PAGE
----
Free speech – either we all have it or none of us do.

by Pitt Griffin on October 29, 2012 · 0 comments

in Constitution

What to do about Facebook sites like “soldiers deserve to die”

Petitions are circulating to have Facebook shut down a site called “soldiers deserve to die”. They have garnered thousands of signatures.

There is no doubt that the site’s message is deeply offensive and its creator a man with no compassion. But having Facebook shut down a site because the massage is uncaring and offensive is not only contrary to the First Amendment, but a step towards censorship by whim.

Speech is not unrestrained. There are things you cannot say on TV, or in front of minors. Oliver Wendell Holmes, Jr. outlined the most famous restrain on speech, when he wrote in Schenck v the US that,

“The most stringent protection of free speech would not protect a man falsely shouting fire in a theater and causing a panic”

Holmes felt that the First Amendment did not protect words, “of such a nature as to create a clear and present danger that they will bring about the substantive evils that Congress has a right to prevent”.

(A later court held in Brandenburg v. Ohio that the exception to the First Amendment should be limited to speech directed to and likely to incite imminent lawless action [e.g. a riot]).

Unless the site “soldiers deserve to die” is likely to incite a riot, ignore it. Attention is oxygen to the haters. If it were not for these petitions nobody would have heard of it.

Note – Although much of the backlash against “soldiers deserve to die” is from Americans defending our troops, the site is clearly identified by the Union Jack as referring to the British Army “Regular and Territorial”. So let’s look at  free speech in the UK.

The British take on hate speech

Despite being historically the most democratic of the European powers, the British have no written constitution, no equivalent of the First Amendment. Section 5 of the Public Order Act 1986, says that a person is guilty of an offense if he uses “threatening, abusive or insulting words” – a phrase that the British authorities have interpreted broadly.

British citizens have been arrested for offences such as asking a mounted policeman if he knew his horse was gay. A senior citizen was warned to take down a sign in his window saying that “religion is fairy stories for adults”. A teenage boy handed a summons for a protest sign saying “Scientology is not a religion, it is a dangerous cult”.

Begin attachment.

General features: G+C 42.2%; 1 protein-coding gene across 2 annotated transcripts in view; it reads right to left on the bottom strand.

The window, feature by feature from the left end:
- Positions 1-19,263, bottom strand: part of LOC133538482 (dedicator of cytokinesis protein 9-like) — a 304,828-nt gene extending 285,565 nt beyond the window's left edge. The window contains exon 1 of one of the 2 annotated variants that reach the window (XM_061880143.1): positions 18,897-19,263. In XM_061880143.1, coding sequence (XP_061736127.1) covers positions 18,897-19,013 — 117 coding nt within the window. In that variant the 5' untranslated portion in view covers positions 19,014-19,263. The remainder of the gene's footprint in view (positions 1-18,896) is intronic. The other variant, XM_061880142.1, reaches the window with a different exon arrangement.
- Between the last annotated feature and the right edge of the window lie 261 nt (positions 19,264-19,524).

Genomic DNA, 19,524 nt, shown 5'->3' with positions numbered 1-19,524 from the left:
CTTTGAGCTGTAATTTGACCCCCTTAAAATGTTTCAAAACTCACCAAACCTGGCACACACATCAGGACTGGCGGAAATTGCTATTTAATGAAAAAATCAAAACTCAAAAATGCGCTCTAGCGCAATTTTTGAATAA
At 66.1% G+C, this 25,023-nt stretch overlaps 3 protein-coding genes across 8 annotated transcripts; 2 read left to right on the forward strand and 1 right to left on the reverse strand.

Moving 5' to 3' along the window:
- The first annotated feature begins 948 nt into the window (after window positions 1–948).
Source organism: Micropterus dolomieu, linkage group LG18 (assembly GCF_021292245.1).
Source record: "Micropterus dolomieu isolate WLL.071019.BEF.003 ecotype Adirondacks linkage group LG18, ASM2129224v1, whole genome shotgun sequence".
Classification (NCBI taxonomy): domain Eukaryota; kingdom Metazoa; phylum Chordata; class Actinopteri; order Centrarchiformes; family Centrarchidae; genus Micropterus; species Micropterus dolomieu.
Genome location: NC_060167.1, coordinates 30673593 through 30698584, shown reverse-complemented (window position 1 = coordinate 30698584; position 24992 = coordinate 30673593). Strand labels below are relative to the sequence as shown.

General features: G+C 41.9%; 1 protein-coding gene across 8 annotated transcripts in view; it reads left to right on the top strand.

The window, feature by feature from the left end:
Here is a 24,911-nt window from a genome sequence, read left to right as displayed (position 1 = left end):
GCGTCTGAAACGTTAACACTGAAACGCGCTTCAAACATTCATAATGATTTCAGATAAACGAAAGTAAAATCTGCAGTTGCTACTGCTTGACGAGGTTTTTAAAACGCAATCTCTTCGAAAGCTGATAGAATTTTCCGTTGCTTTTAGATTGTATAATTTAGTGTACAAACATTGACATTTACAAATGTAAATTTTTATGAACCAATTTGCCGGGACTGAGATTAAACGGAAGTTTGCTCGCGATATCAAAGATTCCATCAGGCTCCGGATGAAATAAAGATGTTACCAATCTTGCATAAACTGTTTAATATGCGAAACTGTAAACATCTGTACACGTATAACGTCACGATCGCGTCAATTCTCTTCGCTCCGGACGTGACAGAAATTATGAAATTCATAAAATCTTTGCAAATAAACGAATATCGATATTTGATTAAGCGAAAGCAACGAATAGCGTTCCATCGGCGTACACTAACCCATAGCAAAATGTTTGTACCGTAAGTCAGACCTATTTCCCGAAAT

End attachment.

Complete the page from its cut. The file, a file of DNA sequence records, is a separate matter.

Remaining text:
A street preacher was arrested for saying that homosexuality is a sin. A drunken lout was given 56 days for some vile tweets made about a 24 year-old African soccer player, while the player lay on the pitch, after a heart attack, with his life in the balance. And Azhar Ahmed was sentenced to 240 hours of community service for posting “all soldiers should die and go to hell”.

Ask yourself – do you prefer that all these sentiments be aired, or none of them? In the UK they all might be against the law, but thankfully we are free to say all of them here.

Donald Trump and Ann Coulter 

Both Trump and Coulter have benefited from freedom of speech – especially, as long as you stay away from actual libel, you do not have to prove that what you say is true.

Both have made millions from outrageous remarks, but perhaps they are coming close to “jumping the shark”.

Trump claimed this week that he would make an announcement that would decisively change the trajectory of the presidential race. Then he announced some more birther blather about donating $5 million to Obama’s favorite charity if he would release his college transcripts and passport applications. (Yawn)

Ann Coulter, who has yet to find a claim too outrageous to make – even writing a book trying to rehabilitate Joe McCarthy, of all things – told Piers Morgan that it was a mistake to give the vote to women and the young. She would be fine if women were completely stripped of the right and the young denied the right until they were 26.

Coulter is upset that women and the young are more Democratic than older men – so she is fine with discarding the 19th and 26th Amendments. I wonder why she didn’t also recommend reversing the 15th and 23rd Amendments – after all, they extended the vote to blacks and gave electoral college representation to DC. Those two groups certainly favor Democrats.

Coulter would like to restrict the vote to old white men – preferable fundamentalist Christians. Fortunately for her, she lives in a country that let’s her say so.

Madonna and Pussy Riot

Madonna asked the audience at a concert in New Orleans to vote for Obama. She was booed and changed her remarks to urge the audience to vote for anyone – just vote.

In Russia the all-girl punk band “Pussy Riot” was arrested after posting a video of themselves criticizing a leading cleric for supporting Vladimir Putin. They were playing in a church. They were arrested, convicted, and jailed for blasphemy.

I know I would rather live in a country where you can criticize your politicians and ignore Facebook sites you don’t like, rather than a country where you can be arrested for calling Scientology a sect or imprisoned for questioning your leaders.

Soviet freedoms

An old joke made the rounds during the Soviet era – although it may still be relevant today.

Back in 1970 an American was trying to explain to a Russian why America was a better country to live in than the USSR. “In America,” he said, “the law says we are free to stand in front of the White House and criticize President Nixon”.

The Russian replied, “The law is exactly the same in the USSR. Russians are also allowed to stand in front the White House and criticize  President Nixon.”

 

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